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Thursday, 10 November 2016
Page: 2575


Senator O'NEILL (New South Wales) (18:35): I seek to make some remarks this evening on the final report of the Senate Select Committee on Health from the 44th Parliament, Hospital funding cuts: the perfect storm: the demolition of federal-state health relations 2014-16. Can I commence my remarks with a statement from the opening part of the report, which comes from that very significant contributor to public discussion in the field of health, Dr Stephen Duckett, who is the director of the health program at the Grattan Institute. To make my remarks I will need to contextualise his statement. He was speaking about the impact of the 2014 budget, and this is what he said:

The 2014 budget did serious damage to Commonwealth-state relations and the confidence with which states could plan and manage health services. It did this by abrogating an agreement about public hospital funding which had been signed by governments of all political persuasions and unilaterally imposing a new funding model on the states.

It is in that context that we are now receiving health care across the country that, as documented in this report, state by state and territory by territory, reveals a crisis of care because of an abrogation of responsibility under the leadership of Mr Abbott, which has not changed very much at all since the change of leadership.

Senator Polley interjecting

Senator O'NEILL: As Senator Polley has indicated: yes, we have a Leader of the Liberal Party and the Liberal-National Party coalition, who speaks the same language as Mr Abbott, wears a different suit—in fact, I am finding it pretty hard to imagine Mr Turnbull in his leather jacket these days. He seems to have discarded it well and truly. However, I want to go to the state of New South Wales, in particular, to put on record the committee's view about that particular state. It is the most populous state in Australia, and the committee concurred that New South Wales faces a crisis as a result of these coalition government hospital funding cuts. It is by forcing the state to scrape together funds year to year for hospital services because of the federal government cuts that make forward planning virtually impossible.

Without the ability to invest with long-term certainty in the health-related infrastructure and training a state government's ability to make a hospital system more efficient is severely curtailed. We made remarks that, from what we could see, the New South Wales government was absolutely unable to sustain the increased need for adequate hospital services without those contributions from the Commonwealth that were simply withdrawn arbitrarily. Agreements that saw the states and the federal government under Labor leadership agree to a shared responsibility model for looking after health care were ripped up. What that has led to is a severe impact on clinical effectiveness and patient care that is delivered in our hospitals.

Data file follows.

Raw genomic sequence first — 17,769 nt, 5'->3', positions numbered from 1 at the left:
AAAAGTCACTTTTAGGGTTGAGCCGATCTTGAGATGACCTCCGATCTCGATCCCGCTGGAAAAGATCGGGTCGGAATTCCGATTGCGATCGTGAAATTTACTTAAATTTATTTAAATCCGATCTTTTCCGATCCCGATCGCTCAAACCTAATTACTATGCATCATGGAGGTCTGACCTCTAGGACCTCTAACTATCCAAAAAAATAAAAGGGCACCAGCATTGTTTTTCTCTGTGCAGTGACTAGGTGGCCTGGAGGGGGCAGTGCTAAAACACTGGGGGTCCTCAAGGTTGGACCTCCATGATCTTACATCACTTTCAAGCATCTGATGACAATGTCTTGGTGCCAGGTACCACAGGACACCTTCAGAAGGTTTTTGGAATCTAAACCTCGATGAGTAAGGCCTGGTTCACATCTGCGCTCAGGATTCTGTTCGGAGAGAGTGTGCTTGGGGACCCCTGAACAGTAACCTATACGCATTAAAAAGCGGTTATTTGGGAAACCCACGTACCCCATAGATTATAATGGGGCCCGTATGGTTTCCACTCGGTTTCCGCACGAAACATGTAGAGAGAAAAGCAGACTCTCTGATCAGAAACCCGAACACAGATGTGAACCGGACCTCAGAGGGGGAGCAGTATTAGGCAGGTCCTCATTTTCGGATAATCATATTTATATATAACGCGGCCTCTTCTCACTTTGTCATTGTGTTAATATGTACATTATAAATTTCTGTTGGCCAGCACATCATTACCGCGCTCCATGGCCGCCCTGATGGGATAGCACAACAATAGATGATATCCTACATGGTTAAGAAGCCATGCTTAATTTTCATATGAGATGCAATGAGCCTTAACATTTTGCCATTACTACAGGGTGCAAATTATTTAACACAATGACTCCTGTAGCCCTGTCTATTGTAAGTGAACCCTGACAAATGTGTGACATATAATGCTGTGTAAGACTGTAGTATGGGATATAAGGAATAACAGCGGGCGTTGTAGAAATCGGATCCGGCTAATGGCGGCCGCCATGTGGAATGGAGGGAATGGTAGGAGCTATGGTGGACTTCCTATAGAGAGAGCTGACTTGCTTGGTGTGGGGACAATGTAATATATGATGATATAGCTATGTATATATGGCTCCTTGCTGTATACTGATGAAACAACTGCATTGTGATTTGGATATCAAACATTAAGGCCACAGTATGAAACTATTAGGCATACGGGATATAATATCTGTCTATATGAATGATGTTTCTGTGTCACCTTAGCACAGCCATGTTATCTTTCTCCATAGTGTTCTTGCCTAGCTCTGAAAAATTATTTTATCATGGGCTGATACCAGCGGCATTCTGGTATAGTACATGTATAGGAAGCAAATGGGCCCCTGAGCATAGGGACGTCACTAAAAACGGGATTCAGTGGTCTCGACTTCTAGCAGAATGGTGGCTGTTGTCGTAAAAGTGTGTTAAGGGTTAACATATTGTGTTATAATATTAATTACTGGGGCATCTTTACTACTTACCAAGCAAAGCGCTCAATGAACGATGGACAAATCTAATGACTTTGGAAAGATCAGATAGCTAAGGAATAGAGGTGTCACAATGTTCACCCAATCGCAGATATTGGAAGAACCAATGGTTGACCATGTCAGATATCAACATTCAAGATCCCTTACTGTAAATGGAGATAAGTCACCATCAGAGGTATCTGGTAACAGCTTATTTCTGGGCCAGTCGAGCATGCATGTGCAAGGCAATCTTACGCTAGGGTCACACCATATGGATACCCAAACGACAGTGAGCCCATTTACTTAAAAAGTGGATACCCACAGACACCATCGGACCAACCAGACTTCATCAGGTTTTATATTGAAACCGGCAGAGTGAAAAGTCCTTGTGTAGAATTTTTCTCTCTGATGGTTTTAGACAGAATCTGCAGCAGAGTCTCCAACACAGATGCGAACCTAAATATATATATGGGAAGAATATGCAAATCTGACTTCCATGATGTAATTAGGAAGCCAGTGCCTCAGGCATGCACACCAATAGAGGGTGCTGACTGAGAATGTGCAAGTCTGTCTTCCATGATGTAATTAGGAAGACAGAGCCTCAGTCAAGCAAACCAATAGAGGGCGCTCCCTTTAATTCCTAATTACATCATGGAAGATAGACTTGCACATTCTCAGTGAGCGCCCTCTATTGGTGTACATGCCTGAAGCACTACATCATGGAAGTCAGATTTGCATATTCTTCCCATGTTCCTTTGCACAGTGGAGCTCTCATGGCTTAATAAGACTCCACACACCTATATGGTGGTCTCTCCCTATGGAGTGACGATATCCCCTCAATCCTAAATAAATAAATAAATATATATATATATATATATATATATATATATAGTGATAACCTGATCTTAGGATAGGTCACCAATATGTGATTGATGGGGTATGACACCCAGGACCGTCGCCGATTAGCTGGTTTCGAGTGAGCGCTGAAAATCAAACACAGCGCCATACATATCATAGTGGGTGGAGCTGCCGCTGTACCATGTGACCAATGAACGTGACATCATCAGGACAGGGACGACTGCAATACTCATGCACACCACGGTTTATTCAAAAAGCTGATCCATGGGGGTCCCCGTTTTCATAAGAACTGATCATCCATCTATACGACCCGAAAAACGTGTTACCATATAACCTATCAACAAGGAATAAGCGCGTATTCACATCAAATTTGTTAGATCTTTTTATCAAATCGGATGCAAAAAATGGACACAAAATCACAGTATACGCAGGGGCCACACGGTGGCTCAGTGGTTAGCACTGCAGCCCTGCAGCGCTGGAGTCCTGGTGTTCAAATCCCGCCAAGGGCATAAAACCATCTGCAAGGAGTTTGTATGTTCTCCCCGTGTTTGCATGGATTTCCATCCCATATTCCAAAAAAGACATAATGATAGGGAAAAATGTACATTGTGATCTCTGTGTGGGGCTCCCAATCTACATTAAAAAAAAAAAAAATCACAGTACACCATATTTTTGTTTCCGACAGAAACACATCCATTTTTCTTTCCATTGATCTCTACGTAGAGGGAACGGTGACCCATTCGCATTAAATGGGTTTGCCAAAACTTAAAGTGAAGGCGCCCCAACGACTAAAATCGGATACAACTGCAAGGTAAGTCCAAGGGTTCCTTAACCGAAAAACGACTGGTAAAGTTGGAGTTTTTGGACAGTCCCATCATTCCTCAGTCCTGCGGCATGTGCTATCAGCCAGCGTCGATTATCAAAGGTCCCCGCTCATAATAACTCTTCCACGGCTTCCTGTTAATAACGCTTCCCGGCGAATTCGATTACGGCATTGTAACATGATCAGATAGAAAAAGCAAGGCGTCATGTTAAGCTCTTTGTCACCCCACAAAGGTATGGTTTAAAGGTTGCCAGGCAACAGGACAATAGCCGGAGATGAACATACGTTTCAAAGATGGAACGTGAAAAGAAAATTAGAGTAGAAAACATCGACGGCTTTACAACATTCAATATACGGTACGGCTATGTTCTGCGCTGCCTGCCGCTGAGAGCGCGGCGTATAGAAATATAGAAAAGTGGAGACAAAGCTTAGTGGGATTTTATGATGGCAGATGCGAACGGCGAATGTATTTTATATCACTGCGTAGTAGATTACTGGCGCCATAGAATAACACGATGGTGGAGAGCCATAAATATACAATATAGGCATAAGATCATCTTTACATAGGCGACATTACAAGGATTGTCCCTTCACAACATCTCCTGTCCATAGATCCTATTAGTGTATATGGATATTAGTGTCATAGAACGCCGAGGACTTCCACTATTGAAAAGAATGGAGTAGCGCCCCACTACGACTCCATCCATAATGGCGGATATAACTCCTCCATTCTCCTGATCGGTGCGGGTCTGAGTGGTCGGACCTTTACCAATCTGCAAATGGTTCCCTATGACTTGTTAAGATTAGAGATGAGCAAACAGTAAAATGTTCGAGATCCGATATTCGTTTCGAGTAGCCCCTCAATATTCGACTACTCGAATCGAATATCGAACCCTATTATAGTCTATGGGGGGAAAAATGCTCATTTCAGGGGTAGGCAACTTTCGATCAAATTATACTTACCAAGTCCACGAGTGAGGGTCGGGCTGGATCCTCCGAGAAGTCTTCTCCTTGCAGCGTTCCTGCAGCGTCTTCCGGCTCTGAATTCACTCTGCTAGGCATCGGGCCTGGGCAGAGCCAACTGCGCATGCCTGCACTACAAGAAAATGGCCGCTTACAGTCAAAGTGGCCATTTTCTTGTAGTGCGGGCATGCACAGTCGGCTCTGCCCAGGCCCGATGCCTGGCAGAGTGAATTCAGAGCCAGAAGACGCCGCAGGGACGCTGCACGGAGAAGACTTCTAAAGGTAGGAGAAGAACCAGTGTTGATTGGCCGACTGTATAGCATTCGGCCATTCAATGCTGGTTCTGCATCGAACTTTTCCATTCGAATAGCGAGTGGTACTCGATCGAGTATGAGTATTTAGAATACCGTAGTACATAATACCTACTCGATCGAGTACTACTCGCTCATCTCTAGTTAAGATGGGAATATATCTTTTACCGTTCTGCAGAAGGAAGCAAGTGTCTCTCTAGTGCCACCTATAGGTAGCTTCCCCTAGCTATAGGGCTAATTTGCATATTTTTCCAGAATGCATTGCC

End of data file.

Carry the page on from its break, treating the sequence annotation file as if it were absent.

I particularly want to refer to some of the crises that have been reported in the course of this year in New South Wales, including failures that were documented very clearly in the quarterly reports of health data but also in the public space in our media. The people of New South Wales are aware of the scandal of chemotherapy underdosing that has now been documented and revealed—after what would seem to have been fair attempts at hiding it—at none other than St Vincent's hospital. That very highly regarded institution does indeed do very good work, but underdosing of chemotherapy is something that shocked the community. It has become more shocking, in terms of the scale and expanse of that practice, with chemotherapy underdosing at St George and Macquarie University hospitals as well as the clinics in Orange and Bathurst. I am very aware that the people of Orange and Bathurst are not so far from Sydney that they cannot get there. But when people are unwell they do rely on high-quality chemotherapy and radiotherapy in the area in which they live. Sadly, this underdosing that we have seen in Orange hospital is a very major concern.

Professor Frankum gave evidence to the committee in November 2015 that was very important. Just for the record, at the time he gave evidence, Professor Frankum was the vice president of the AMA for the New South Wales branch. When he spoke to the committee he said that the scale of the cuts in New South Wales between 2017 and 2024 would have a terrible impact. He said: